# Separating components and logic

I've been working on how to build some of my game systems using components and systems. I'm having a little trouble following the approach that components should just be bags of data and systems should implement the logic. It'd seem for this to be true you have to limit the complexity of the components or somehow make the system aware of all possible complexity.

For example, I have equipment in my game that characters can equip. Equipment has an "Item" component that has an item name, description, value etc. and allows me to identify it as an item for the purpose of character inventory, etc. That's simple enough.

Here's my problem though. Equipment also needs to be "equippable". Originally, I implemented it as something like this:

class EquipComponent : public Component
{
public:
virtual bool equip(Entity* character) = 0;
virtual bool unequip(Entity* character) = 0;
};


then I'd export this class to my scripting engine, and I'm free to have equip/unequip do whatever I want to the character they're being equipped too.

When I try to implement this component as just a bag of data, it just seems so limited. If I want the equipment to increase stats, I can add an array of stat adders/multipliers. If I want to have equipment add status effect resistances, I can add a table for that. If a piece of equipment has different effects for different weatrers, now I have to add data on a per user basis. Suddenly my simple bag of data has gotten massive. I could split it into seperate components, but now my system needs to be aware of every possible component that can change how an item is equipped.

I can see problems like this popping up in a lot of potential components/systems, so I was wondering how one can decouple the components and systems? Am I thinking too rigidly that most component logic should be handled by systems? As much as this is a learning experience, I would like to have something I can use for more than one project and that has good scalability.

Any insight or advice would be appreciated!

• It seems to me like you're running into the expression problem. – Maxpm Oct 10 '13 at 15:21
• OO-programming is all about encapsulating data and logic together. So yeah, if your stuck trying to separate things, put your logic inside your components, there's nothing wrong about it. Whatever works for you. – Laurent Couvidou Oct 10 '13 at 21:44

## 1 Answer

There are several potential problems here.

First, not all components need the idea of systems as from "entity component systems." Much simpler and more obvious designs are both quite possible and more "real-world" (I've seen major AAA engines using the simpler approaches; I've never in my life seen a real engine using pure ECS). Components can be regular objects with methods and behavior and event handlers and all the other stuff you'd expect. There are places where an ECS-like approach makes sense, but those are not everywhere. I'd even argue that they are never needed as most of the performance-sensitive systems in the game have parallel hierarchies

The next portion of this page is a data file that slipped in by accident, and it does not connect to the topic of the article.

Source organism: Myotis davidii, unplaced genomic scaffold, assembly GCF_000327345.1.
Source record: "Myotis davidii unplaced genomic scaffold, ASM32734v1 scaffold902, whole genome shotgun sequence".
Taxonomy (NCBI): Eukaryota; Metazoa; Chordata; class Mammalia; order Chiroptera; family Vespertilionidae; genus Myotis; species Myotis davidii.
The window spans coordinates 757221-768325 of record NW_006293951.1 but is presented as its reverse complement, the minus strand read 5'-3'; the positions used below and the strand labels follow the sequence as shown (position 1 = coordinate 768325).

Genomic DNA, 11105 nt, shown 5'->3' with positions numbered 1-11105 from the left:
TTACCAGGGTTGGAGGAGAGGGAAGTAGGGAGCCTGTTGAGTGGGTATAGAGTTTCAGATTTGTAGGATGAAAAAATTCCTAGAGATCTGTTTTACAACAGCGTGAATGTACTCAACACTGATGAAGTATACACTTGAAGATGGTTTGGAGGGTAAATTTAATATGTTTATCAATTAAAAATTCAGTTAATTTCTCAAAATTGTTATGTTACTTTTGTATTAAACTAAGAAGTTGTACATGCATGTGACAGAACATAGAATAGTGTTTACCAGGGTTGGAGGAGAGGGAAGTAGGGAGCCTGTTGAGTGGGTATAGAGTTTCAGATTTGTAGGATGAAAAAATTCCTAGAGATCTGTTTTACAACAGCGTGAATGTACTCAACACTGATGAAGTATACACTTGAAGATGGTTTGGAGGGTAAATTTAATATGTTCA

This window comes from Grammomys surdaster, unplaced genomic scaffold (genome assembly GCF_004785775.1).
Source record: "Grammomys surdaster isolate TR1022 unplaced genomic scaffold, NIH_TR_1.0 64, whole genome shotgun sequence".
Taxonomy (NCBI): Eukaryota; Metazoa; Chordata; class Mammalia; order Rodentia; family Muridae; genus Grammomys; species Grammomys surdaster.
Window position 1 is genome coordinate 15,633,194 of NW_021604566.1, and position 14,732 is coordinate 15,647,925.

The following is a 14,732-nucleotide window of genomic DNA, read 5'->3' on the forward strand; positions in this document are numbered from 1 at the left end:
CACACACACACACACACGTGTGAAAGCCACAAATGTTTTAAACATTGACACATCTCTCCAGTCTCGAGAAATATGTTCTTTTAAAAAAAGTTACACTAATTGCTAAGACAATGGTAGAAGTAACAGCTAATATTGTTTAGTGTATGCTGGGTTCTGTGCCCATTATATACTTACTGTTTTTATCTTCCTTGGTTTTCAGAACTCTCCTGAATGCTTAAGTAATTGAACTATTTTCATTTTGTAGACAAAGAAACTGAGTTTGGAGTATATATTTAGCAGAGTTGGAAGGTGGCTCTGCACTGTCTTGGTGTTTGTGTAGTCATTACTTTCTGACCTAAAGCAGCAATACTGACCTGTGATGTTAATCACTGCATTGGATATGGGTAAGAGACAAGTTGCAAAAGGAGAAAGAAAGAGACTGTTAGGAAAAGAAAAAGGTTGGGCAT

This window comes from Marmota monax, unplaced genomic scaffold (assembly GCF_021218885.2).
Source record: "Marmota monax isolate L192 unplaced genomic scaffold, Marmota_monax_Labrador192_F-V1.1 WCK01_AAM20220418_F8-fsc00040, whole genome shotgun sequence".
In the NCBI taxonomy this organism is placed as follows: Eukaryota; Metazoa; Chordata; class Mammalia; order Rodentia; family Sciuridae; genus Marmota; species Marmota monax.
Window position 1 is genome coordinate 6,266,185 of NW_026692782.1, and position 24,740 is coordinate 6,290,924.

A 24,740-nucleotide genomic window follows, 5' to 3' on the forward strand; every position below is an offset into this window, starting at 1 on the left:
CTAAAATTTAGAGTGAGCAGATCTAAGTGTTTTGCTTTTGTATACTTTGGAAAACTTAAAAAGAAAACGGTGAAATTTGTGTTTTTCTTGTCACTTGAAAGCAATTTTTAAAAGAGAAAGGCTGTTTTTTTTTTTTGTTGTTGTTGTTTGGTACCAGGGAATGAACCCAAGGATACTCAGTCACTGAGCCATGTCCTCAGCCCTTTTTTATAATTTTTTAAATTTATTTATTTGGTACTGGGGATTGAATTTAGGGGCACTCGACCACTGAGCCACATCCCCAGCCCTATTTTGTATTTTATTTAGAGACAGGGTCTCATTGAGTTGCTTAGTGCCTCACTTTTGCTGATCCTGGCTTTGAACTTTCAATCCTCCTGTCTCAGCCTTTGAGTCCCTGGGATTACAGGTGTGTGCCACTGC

Second, you should avoid making tons of components that are tied together functionally. If every item is equippable and every equippable is an item, there is zero purpose to making them separate components. Just merge the interfaces/features. Experience across a number of significant games with component-based engines has led me at least to lean towards coarser components rather than granular components (obviously it's a balancing act).

Third, the problem you're running into is not directly a problem with your ECS-based design. Things like equipment can have data that describes effects and then the system can use that data to apply it to characters. This is one of the more awkward areas of pure-ECS since you end up with a system that depends on its own components and then depends on another system/component (which somewhat eliminates the data-oriented nature of ECS). You could also implement equipment with events. E.g., the item triggers an "Add 10 Strength" event and pushes that into an event queue. Then the character system processes that event queue. For more detail on how such an event system might work, see the article series starting at this BitSquid blog entry. Yes, you can add "an array of stat modifiers" but you can take this a step further to include an array of effects in a bytecode-like data layout, very efficient to apply (but you'll need more complicated tools to edit and visualize the data).

I really would just recommend dropping the whole systems approach and using a simpler component model. Development gets easier and faster and it's unlikely that any loss of performance is going to hurt you noticeably (and if by some off chance you're working at DICE on Battlefield 5 or something, you can get most of the data-oriented benefits in the areas most needing it without using a pure ECS everywhere).